Last Updated: Friday - 09/24/2010
Week of May 5, 2008
Wally Streit leads Knights for 2nd term
Recruitment challenge brought in 373 members
By RAMON GONZALEZ
WCR Staff Writer
Wally Streit will continue leading the Knights of Columbus of Alberta/Northwest Territories for another year. As expected, the 65-year-old Edmonton bank executive was acclaimed to another term as state deputy at the Knights' 97th annual convention in Edmonton April 25-27.
About 600 people, including knights' families and various guests, attended the weekend convention at the Ramada Inn on Kingsway.
Streit, a member of the Father Bonner Council at Edmonton's St. Thomas More Parish, was elected state deputy at the Knights' convention in Calgary a year ago. He is known as the Knights' top recruiter, having signed up a total of 923 recruits.
Acclaimed along with Streit was Neil Gannon as state secretary. Phil Birch was elected state treasurer, replacing Brad Cody who stepped down. Gary Johnson was acclaimed state advocate and Jim Myhre was re-elected state warden.
Streit, a senior assistant vice president of the Canadian Western Bank, said he is happy to have been re-elected leader of the Knights for another term.
"Notwithstanding the fact nobody run against me, it is a vote of confidence in the work and the direction that I'm taking the jurisdiction," he said April 28.
During his first year, Streit challenged the Knights to create a culture of recruitment, which means taking advantage of every opportunity to recruit new members into the organization. It worked. When Streit assumed office membership stood at 15,767. Currently it stands at 16,140 - a net increase of 373 members in one year.
The order also established four new councils this year, including one at Our Lady Queen of Poland Parish in Edmonton.
Recruitment will continue to be one of Streit's priorities during his second term. "That's because if we have more members then we can do more good works for the Church and the Church community," he said.
Archbishop Richard Smith spoke to delegates about the importance of the Knights and their work toward the Church, praising them for their witness to life, their concern and love for the family, their avoidance of gambling as a source of revenue and their support for vocations to the priesthood.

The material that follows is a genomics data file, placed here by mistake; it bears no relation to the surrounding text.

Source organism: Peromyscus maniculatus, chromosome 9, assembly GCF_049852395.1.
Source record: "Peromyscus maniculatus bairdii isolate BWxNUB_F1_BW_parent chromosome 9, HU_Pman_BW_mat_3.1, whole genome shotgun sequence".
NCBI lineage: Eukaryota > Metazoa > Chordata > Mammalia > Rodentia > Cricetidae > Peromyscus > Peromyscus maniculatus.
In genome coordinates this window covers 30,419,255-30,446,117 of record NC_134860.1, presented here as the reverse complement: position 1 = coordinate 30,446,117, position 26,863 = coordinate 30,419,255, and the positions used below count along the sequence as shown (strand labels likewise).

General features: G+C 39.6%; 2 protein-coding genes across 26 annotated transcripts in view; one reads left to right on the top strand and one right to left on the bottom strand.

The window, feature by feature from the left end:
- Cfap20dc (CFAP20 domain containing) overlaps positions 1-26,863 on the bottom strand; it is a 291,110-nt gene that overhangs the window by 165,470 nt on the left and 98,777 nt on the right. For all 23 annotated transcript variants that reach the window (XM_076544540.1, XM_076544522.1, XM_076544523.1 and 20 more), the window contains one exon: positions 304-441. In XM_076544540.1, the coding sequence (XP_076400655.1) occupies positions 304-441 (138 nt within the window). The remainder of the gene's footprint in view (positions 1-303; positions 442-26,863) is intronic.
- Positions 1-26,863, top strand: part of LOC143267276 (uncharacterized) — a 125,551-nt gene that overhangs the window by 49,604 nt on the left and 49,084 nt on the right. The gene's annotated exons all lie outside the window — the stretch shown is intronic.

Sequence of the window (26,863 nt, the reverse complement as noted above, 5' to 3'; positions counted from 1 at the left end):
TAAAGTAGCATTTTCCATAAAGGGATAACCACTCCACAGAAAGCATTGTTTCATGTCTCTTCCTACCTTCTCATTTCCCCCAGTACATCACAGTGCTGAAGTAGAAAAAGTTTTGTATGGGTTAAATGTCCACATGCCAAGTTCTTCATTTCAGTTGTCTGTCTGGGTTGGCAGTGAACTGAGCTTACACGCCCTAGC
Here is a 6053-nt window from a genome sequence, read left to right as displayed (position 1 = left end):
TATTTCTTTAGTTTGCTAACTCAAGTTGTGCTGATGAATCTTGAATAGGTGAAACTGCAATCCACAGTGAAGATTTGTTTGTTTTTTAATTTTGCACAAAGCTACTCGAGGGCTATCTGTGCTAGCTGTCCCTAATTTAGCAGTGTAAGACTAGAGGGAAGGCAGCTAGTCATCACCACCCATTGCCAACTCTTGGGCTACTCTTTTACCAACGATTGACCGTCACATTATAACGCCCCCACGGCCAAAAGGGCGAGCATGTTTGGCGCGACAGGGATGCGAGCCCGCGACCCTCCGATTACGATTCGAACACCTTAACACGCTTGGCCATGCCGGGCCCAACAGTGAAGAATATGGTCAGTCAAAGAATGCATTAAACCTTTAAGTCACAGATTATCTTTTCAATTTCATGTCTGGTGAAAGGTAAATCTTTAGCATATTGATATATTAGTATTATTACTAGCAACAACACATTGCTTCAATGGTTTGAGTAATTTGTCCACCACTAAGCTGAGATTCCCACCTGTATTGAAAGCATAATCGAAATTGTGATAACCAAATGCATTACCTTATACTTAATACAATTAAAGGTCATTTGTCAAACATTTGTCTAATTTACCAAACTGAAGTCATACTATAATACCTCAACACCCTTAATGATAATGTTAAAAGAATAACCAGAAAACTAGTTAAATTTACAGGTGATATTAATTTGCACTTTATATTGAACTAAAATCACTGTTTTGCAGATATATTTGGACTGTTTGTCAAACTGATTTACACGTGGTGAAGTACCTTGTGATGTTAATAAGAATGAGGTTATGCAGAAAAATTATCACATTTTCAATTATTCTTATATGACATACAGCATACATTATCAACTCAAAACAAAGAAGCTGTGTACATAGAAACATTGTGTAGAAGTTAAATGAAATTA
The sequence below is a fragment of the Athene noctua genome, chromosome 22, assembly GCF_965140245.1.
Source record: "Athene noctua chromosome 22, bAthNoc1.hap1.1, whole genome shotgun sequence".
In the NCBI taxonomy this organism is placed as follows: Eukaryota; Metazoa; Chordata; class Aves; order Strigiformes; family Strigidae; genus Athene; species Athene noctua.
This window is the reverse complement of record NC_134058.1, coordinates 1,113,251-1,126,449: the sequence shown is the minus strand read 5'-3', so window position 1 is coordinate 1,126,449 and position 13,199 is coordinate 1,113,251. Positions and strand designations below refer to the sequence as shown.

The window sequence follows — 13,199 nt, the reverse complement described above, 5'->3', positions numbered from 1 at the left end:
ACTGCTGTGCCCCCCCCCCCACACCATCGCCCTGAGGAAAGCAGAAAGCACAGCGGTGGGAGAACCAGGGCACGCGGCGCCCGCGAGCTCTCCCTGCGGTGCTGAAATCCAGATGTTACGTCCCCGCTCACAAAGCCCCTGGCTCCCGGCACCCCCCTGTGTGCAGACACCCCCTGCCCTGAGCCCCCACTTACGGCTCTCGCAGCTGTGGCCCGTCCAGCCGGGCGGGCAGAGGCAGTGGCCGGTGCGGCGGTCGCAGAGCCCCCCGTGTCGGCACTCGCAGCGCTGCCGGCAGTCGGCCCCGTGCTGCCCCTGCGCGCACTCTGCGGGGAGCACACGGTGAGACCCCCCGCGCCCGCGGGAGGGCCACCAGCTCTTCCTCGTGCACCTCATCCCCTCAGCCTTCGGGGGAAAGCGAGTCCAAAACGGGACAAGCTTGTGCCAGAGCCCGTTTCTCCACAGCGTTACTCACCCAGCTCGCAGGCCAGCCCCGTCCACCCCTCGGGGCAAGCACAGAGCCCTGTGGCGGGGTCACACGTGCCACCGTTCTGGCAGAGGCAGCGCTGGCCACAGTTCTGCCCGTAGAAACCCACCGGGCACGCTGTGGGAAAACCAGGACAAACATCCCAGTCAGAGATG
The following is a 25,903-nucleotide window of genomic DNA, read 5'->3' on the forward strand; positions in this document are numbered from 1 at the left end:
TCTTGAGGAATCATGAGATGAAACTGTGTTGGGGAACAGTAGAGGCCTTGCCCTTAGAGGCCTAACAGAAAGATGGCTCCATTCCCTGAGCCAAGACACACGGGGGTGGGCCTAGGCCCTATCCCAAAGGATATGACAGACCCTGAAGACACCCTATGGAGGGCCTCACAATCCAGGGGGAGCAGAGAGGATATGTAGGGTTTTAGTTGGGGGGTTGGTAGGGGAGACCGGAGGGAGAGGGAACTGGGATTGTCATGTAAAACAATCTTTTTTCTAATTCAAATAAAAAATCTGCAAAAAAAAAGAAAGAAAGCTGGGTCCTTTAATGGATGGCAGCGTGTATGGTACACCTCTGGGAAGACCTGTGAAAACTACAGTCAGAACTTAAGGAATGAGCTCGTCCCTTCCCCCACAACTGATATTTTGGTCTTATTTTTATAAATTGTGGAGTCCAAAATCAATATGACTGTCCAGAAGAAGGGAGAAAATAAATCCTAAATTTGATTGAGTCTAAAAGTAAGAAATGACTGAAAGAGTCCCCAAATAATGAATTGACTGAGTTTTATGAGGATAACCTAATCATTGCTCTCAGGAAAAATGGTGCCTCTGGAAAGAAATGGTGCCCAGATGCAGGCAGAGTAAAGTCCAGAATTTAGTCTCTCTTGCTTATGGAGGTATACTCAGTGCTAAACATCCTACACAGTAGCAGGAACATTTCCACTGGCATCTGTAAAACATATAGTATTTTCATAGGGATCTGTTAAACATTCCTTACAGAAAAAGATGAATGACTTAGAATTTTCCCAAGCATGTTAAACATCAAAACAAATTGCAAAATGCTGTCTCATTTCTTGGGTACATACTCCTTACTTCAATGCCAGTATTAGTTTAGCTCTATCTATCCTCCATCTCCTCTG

Fred Abraham, the Knights' supreme director, reiterated the organization's core value of standing in solidarity with bishops and priests.
Last year the organization collected almost more than $30,000 through its Pennies for Heaven program. That money is divided among the bishops of Alberta to support their work on vocations.
The order also raised $500,000 for the operations of St. Joseph's Seminary and Newman Theological College this year. The money was raised through various councils, the Knights' supreme council and a local donor who contributed $250,000.
St. Mary's College in Calgary has also received significant monetary support from the Knights. In recognition of this support the college will name its soon-to-be-renovated convocation hall Father Michael McGivney Hall in honour of the order's founder.
A few years ago the Knights made a commitment to provide funding for $500,000 to cover the costs of the theatre at St. Joseph's High School in Edmonton. This commitment, known as Father McGivney millennium project, was also fully satisfied this year, Streit said in his annual report.
The Knights presented several awards at their convention. The fraternal council of the year award went to St. Nicholas Byzantine Council 7659 of Calgary. The council of the year award was presented to Edmonton's Nazareno (Filipino) Council 12904.
Ed Miller of Fairview won the district deputy of the year award. The grand knight of the year award went to Ryszard Kazek of Edmonton's John Paul II Council 11334.